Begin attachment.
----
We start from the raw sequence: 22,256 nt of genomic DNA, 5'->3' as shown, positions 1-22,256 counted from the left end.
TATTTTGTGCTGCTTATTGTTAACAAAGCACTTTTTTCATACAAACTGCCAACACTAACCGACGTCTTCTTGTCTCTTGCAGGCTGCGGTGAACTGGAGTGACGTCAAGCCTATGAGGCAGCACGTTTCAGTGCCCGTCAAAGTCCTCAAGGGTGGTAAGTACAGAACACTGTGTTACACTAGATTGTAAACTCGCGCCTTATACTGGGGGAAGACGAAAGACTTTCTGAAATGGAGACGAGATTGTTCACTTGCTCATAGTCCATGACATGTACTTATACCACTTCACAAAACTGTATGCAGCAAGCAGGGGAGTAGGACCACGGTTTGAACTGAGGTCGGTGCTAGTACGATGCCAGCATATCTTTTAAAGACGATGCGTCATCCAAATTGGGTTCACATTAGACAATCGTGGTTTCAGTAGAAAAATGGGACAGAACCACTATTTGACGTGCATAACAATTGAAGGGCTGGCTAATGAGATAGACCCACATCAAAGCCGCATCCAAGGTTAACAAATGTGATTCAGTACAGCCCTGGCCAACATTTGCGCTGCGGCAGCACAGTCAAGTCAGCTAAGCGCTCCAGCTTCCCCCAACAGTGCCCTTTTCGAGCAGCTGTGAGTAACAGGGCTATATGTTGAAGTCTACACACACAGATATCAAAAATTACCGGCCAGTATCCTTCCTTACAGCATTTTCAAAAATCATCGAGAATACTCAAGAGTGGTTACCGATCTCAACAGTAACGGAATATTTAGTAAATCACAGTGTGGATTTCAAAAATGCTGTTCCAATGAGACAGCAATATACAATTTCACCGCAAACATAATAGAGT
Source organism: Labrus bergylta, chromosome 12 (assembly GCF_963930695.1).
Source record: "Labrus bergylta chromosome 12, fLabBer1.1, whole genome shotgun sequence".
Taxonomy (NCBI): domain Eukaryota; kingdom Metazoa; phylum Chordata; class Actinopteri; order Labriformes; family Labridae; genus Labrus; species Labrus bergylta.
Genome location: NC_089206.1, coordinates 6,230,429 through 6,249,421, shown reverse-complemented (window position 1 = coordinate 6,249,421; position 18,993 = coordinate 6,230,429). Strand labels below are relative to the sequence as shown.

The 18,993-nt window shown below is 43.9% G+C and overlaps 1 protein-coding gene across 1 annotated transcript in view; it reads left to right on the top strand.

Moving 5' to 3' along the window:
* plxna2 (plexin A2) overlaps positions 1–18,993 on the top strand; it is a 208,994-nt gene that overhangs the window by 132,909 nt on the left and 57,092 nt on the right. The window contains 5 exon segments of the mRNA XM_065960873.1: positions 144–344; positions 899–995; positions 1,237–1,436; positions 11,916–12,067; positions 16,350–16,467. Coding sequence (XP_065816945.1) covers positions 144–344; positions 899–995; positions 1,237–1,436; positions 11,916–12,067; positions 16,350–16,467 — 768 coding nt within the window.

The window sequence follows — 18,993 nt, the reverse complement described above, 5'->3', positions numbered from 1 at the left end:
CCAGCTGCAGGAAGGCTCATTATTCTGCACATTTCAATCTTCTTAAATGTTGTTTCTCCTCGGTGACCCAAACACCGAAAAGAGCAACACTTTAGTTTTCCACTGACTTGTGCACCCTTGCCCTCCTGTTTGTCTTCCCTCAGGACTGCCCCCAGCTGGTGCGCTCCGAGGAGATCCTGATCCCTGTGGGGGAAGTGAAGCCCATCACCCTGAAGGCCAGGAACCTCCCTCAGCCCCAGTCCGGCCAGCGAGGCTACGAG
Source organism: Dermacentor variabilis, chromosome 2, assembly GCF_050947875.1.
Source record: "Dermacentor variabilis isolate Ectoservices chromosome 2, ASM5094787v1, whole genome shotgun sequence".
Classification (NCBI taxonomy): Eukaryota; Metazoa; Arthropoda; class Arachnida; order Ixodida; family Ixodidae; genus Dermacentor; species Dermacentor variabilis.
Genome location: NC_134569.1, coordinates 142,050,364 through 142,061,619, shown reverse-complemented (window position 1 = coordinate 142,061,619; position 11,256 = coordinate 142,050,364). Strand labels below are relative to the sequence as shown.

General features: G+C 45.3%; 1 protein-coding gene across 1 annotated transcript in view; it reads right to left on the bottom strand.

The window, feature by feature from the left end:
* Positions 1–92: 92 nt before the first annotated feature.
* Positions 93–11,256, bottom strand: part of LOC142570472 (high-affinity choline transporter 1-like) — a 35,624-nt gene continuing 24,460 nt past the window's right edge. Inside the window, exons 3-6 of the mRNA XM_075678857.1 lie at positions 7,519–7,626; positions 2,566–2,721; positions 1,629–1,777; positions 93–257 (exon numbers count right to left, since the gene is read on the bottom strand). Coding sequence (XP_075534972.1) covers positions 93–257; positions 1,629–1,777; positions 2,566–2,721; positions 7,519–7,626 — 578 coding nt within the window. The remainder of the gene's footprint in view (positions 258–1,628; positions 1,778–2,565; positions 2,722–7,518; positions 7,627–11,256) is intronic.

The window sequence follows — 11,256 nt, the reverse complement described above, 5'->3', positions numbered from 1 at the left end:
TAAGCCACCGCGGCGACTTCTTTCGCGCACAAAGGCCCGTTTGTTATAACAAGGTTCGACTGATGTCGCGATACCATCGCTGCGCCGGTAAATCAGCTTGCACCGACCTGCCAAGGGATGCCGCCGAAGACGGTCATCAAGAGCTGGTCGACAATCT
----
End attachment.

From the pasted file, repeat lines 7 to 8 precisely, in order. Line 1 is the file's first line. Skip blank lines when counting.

The 18,993-nt window shown below is 43.9% G+C and overlaps 1 protein-coding gene across 1 annotated transcript in view; it reads left to right on the top strand.

Moving 5' to 3' along the window: